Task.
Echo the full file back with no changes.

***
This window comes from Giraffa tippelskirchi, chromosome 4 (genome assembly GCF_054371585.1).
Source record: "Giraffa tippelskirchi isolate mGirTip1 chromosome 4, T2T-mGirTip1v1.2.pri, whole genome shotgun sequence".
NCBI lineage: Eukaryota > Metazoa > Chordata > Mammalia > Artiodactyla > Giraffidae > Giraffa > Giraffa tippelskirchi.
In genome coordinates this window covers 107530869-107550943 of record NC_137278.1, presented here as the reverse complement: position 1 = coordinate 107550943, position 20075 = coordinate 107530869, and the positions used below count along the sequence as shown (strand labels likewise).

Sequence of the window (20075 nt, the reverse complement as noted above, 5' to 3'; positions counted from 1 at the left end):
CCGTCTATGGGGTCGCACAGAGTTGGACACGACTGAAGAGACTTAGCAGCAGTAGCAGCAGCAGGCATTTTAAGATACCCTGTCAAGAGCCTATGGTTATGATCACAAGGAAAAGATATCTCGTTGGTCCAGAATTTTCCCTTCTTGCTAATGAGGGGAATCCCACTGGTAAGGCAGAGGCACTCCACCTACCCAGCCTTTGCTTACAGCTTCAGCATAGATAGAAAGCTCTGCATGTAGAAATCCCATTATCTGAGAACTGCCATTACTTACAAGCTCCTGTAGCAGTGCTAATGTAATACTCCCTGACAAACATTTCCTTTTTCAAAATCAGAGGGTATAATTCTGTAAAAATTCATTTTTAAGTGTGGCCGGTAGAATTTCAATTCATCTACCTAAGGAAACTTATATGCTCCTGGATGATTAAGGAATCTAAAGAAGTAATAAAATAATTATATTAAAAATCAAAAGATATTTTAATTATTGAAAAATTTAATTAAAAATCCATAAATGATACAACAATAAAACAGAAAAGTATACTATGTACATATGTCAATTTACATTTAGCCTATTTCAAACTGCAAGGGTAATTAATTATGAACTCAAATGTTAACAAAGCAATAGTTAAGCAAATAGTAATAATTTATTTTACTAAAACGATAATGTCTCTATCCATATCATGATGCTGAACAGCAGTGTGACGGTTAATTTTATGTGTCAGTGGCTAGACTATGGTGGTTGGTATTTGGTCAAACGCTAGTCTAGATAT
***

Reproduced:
This window comes from Giraffa tippelskirchi, chromosome 4 (genome assembly GCF_054371585.1).
Source record: "Giraffa tippelskirchi isolate mGirTip1 chromosome 4, T2T-mGirTip1v1.2.pri, whole genome shotgun sequence".
NCBI lineage: Eukaryota > Metazoa > Chordata > Mammalia > Artiodactyla > Giraffidae > Giraffa > Giraffa tippelskirchi.
In genome coordinates this window covers 107530869-107550943 of record NC_137278.1, presented here as the reverse complement: position 1 = coordinate 107550943, position 20075 = coordinate 107530869, and the positions used below count along the sequence as shown (strand labels likewise).

Sequence of the window (20075 nt, the reverse complement as noted above, 5' to 3'; positions counted from 1 at the left end):
CCGTCTATGGGGTCGCACAGAGTTGGACACGACTGAAGAGACTTAGCAGCAGTAGCAGCAGCAGGCATTTTAAGATACCCTGTCAAGAGCCTATGGTTATGATCACAAGGAAAAGATATCTCGTTGGTCCAGAATTTTCCCTTCTTGCTAATGAGGGGAATCCCACTGGTAAGGCAGAGGCACTCCACCTACCCAGCCTTTGCTTACAGCTTCAGCATAGATAGAAAGCTCTGCATGTAGAAATCCCATTATCTGAGAACTGCCATTACTTACAAGCTCCTGTAGCAGTGCTAATGTAATACTCCCTGACAAACATTTCCTTTTTCAAAATCAGAGGGTATAATTCTGTAAAAATTCATTTTTAAGTGTGGCCGGTAGAATTTCAATTCATCTACCTAAGGAAACTTATATGCTCCTGGATGATTAAGGAATCTAAAGAAGTAATAAAATAATTATATTAAAAATCAAAAGATATTTTAATTATTGAAAAATTTAATTAAAAATCCATAAATGATACAACAATAAAACAGAAAAGTATACTATGTACATATGTCAATTTACATTTAGCCTATTTCAAACTGCAAGGGTAATTAATTATGAACTCAAATGTTAACAAAGCAATAGTTAAGCAAATAGTAATAATTTATTTTACTAAAACGATAATGTCTCTATCCATATCATGATGCTGAACAGCAGTGTGACGGTTAATTTTATGTGTCAGTGGCTAGACTATGGTGGTTGGTATTTGGTCAAACGCTAGTCTAGATAT